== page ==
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Robert Sellers, the vice provost for equity and inclusion and chief diversity officer, opened the Minority Serving Institutions Disciplinary Hub Plenary and Reception at the Ross School of Business Tuesday afternoon. The event, attended by dozens of students and faculty, was the conclusion of a conference between the University of Michigan and minority-serving institutions intended to cultivate relationships and develop strategic goals moving forward.

Sellers began by discussing the University’s current five-year Diversity, Equity and Inclusion plan. The plan, which is currently in its third year, aims to recruit more minority faculty, graduate students and undergraduate students as well as cultivate solutions to improve retention rates.

While Sellers acknowledged the plan’s successes, he believes the University and the country’s academic system, in general, is still deeply lacking minority inclusion. Students have challenged the DEI plan in recent years, saying it has failed to create a safe campus environment. Sellers called for better cooperation between institutions within the University and more focus on developing the skills of minority faculty and students instead of just recruiting them.

“We, like many other predominantly white institutions that have had these relationships, have tended to think about them in a model that is more consistent with what happened in terms of the negro leagues,” Sellers said. “When we integrated baseball, we didn’t fully integrate baseball … what we said was we will let the talent play everywhere, but not the management. … We have to change that paradigm.”

Edmund Graham, the Minority Serving Institutions coordinator at Rackham, hosted a panel following Sellers’ speech that featured Dina Stroud, the executive director of the Fisk-Vanderbilt Master’s-to-PhD Bridge Program. The program helps Vanderbilt University graduate students, specifically underrepresented and minority students, complete their master’s degrees and place them in a position to later acquire a Ph.D.

Stroud highlighted some of the measures the program has taken to better suit minority needs, including the need to tailor the graduate program to the students’ needs and career ambitions. Stroud also encouraged students to take part in committees pertaining to minority students and share their thoughts on how the programs can better suit their needs. Providing consistent mentorship and mental health services was also of utmost focus. Despite this, Stroud said the program’s efforts are met with massive obstacles. Stroud noted lack of funding from institutions as a key issue, in addition to problems with the application and acceptance process.  

“We have made the most progress in terms of holistic admissions… but we are still pushing back against GREs and numbers,” she said. “And I feel like we even took a bigger step backwards, actually, this last year when we … had no fee for our graduate application, and now we have a fee … It’s a push all the time.”

Stroud also pointed to systemic racism as a persistent issue.

“You get frustrated at times opening doors to a place … that’s still not welcoming all the time, and you have to tell them, ‘This is the systemic racism that you are going to have to encounter,” she said. “Are you going to get treated differently because you are at Fisk? Yes.”

The panel also featured Brian Beckford, a presidential postdoctoral fellow at the University who served as the Bridge Program project manager in the Department of Education and Diversity for the American Physical Society in College Park, Maryland. The Bridge Program focuses on increasing the number of physics Ph.Ds awarded to underrepresented minority students at Maryland.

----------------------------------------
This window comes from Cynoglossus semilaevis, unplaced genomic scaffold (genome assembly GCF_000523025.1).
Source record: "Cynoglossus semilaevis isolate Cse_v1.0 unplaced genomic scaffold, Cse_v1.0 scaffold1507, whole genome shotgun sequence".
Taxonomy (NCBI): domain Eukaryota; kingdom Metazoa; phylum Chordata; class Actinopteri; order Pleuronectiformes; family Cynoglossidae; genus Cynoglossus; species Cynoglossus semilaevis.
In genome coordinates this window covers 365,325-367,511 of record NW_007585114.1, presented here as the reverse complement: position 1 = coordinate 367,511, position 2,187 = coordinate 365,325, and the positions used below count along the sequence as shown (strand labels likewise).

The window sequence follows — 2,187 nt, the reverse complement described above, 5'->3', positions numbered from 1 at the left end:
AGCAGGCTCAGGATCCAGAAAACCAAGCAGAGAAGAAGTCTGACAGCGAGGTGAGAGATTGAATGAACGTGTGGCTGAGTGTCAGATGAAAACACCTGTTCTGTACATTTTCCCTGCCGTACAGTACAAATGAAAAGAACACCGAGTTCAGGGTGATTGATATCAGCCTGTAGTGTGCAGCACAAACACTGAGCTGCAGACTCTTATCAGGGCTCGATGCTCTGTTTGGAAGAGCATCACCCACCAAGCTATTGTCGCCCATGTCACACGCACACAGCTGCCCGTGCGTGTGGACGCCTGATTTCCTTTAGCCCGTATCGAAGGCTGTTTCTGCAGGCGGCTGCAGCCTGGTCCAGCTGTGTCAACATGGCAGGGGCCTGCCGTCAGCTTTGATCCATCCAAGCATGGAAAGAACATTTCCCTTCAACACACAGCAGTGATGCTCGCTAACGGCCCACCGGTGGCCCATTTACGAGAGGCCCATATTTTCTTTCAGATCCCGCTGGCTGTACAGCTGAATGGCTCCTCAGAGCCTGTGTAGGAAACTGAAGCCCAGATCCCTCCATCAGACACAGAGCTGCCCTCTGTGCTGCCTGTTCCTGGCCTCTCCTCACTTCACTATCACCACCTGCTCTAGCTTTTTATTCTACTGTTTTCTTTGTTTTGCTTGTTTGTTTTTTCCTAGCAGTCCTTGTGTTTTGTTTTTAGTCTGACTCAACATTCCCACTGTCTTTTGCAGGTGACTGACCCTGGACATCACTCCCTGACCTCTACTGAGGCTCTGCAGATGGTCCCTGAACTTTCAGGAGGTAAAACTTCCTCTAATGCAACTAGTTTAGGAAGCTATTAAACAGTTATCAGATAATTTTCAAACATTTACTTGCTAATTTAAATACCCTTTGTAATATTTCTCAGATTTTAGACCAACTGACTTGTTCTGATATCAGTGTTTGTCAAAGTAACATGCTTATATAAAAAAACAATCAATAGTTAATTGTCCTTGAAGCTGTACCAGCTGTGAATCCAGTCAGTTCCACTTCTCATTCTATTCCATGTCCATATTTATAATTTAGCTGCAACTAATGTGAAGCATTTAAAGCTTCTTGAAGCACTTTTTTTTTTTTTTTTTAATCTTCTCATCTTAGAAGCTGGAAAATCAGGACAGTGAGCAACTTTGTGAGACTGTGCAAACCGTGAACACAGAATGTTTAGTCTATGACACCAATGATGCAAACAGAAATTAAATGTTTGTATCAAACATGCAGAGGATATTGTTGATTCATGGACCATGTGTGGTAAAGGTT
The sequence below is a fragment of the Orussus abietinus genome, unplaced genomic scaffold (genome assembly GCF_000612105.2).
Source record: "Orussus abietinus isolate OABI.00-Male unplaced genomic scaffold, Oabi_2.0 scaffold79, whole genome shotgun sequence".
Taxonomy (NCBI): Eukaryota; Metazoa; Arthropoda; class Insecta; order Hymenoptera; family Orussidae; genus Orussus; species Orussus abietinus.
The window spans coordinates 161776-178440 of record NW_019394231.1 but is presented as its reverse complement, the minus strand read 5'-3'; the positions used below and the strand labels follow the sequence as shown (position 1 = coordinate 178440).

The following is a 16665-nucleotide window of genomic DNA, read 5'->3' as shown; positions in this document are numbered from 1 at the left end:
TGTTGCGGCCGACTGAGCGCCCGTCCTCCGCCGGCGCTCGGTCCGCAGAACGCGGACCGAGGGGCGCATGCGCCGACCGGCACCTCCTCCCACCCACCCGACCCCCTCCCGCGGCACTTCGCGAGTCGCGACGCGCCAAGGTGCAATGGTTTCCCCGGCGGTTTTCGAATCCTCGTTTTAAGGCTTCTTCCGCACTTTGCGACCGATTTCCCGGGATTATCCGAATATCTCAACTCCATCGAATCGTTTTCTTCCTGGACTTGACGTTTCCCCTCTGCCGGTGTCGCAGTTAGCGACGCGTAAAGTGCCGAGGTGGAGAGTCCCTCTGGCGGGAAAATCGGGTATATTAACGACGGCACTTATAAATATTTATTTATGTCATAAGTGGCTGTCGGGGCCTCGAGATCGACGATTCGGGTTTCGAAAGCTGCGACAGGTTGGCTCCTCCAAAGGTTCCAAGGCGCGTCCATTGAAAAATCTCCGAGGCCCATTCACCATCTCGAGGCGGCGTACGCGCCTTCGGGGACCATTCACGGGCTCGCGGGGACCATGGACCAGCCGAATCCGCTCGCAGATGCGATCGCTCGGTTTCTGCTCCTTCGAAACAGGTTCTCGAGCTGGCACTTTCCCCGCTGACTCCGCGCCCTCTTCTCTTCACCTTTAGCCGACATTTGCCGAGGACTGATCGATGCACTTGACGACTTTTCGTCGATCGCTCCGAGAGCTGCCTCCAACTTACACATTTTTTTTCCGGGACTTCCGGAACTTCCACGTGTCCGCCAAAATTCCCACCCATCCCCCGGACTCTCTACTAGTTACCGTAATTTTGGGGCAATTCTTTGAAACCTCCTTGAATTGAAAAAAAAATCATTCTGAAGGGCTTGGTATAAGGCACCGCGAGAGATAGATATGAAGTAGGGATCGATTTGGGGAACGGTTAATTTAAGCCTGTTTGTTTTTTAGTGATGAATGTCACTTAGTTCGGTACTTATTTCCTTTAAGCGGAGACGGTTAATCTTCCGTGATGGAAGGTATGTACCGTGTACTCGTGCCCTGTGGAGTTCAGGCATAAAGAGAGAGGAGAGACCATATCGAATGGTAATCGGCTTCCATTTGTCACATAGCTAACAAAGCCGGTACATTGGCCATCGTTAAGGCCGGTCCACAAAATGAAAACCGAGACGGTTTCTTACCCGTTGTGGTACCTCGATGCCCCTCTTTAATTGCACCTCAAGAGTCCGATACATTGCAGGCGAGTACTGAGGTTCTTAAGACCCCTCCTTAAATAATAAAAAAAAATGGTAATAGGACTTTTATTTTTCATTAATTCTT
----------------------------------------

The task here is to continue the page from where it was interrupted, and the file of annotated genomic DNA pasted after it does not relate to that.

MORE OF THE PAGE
Beckford stressed the importance of supporting diversity inclusion programs until academia is more inclusive of minority and underrepresented communities.

“These efforts are going to be continued, in my opinion, to be overlooked at times, to be unrewarded, to be under volunteered … and it’s going to fall on a specific group most of the time to continue these efforts,” he said. “Until there is a larger participation and until access to participating in academy is changed, I think you have to have these programs in place.”

Beckford called for the need to focus on sustaining these programs through funding and participation. Beckford specifically highlighted the importance of support from tenured professors when creating one of these programs.

“You have to (have) 20 percent at minimum tenured faculty that are willing to be involved,” he said. “If you are smaller than that, I think you are starting with one leg cut off. It’s just going to be new junior faculty. … It’s really hard to get going.

Naomi Wilson, a Ph.D candidate at the University and President of Rackham student government, asked the panel how graduate students can play a role outside of recruitment in assisting minority graduate students.

Stroud responded by encouraging a student mentorship program for minority and underrepresented students and increasing graduate student involvement through activities and workshops meant to educate other students.

“You can do professional development type of presentations, you can put abstracts in some places to do workshops, or you can be designing some things … really start brainstorming as to what we want to see and how you can make that happen, and faculty listening to them when they tell you what they want to see and how you can help them make that happen,” she stated.

Beckford responded by encouraging graduate student involvement in the admissions process, and requesting review of the graduate program’s professional development.

“In part of your annual review… request to have a large component where there is a professional development component or something that is discussed,” he said.

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